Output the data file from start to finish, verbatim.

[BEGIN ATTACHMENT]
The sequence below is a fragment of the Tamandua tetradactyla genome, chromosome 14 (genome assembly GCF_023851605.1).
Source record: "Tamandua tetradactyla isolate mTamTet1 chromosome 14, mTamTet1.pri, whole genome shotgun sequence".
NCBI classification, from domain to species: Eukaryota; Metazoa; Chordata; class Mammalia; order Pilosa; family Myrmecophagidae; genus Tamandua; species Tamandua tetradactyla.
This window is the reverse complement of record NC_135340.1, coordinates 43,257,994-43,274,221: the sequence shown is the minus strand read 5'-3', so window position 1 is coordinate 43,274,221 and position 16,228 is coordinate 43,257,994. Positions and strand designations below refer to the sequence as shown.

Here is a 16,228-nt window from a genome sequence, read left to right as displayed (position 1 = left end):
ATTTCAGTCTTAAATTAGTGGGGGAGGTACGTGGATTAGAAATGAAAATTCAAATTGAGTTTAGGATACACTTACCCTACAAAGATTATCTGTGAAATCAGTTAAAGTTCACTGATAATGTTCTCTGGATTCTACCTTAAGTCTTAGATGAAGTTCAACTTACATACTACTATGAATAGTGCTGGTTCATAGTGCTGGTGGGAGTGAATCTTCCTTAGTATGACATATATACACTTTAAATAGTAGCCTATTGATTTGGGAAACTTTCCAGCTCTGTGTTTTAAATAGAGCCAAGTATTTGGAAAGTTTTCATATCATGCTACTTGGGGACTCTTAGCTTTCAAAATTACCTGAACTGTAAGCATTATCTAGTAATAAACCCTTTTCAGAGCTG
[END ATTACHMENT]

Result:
The sequence below is a fragment of the Tamandua tetradactyla genome, chromosome 14 (genome assembly GCF_023851605.1).
Source record: "Tamandua tetradactyla isolate mTamTet1 chromosome 14, mTamTet1.pri, whole genome shotgun sequence".
NCBI classification, from domain to species: Eukaryota; Metazoa; Chordata; class Mammalia; order Pilosa; family Myrmecophagidae; genus Tamandua; species Tamandua tetradactyla.
This window is the reverse complement of record NC_135340.1, coordinates 43,257,994-43,274,221: the sequence shown is the minus strand read 5'-3', so window position 1 is coordinate 43,274,221 and position 16,228 is coordinate 43,257,994. Positions and strand designations below refer to the sequence as shown.

Here is a 16,228-nt window from a genome sequence, read left to right as displayed (position 1 = left end):
ATTTCAGTCTTAAATTAGTGGGGGAGGTACGTGGATTAGAAATGAAAATTCAAATTGAGTTTAGGATACACTTACCCTACAAAGATTATCTGTGAAATCAGTTAAAGTTCACTGATAATGTTCTCTGGATTCTACCTTAAGTCTTAGATGAAGTTCAACTTACATACTACTATGAATAGTGCTGGTTCATAGTGCTGGTGGGAGTGAATCTTCCTTAGTATGACATATATACACTTTAAATAGTAGCCTATTGATTTGGGAAACTTTCCAGCTCTGTGTTTTAAATAGAGCCAAGTATTTGGAAAGTTTTCATATCATGCTACTTGGGGACTCTTAGCTTTCAAAATTACCTGAACTGTAAGCATTATCTAGTAATAAACCCTTTTCAGAGCTG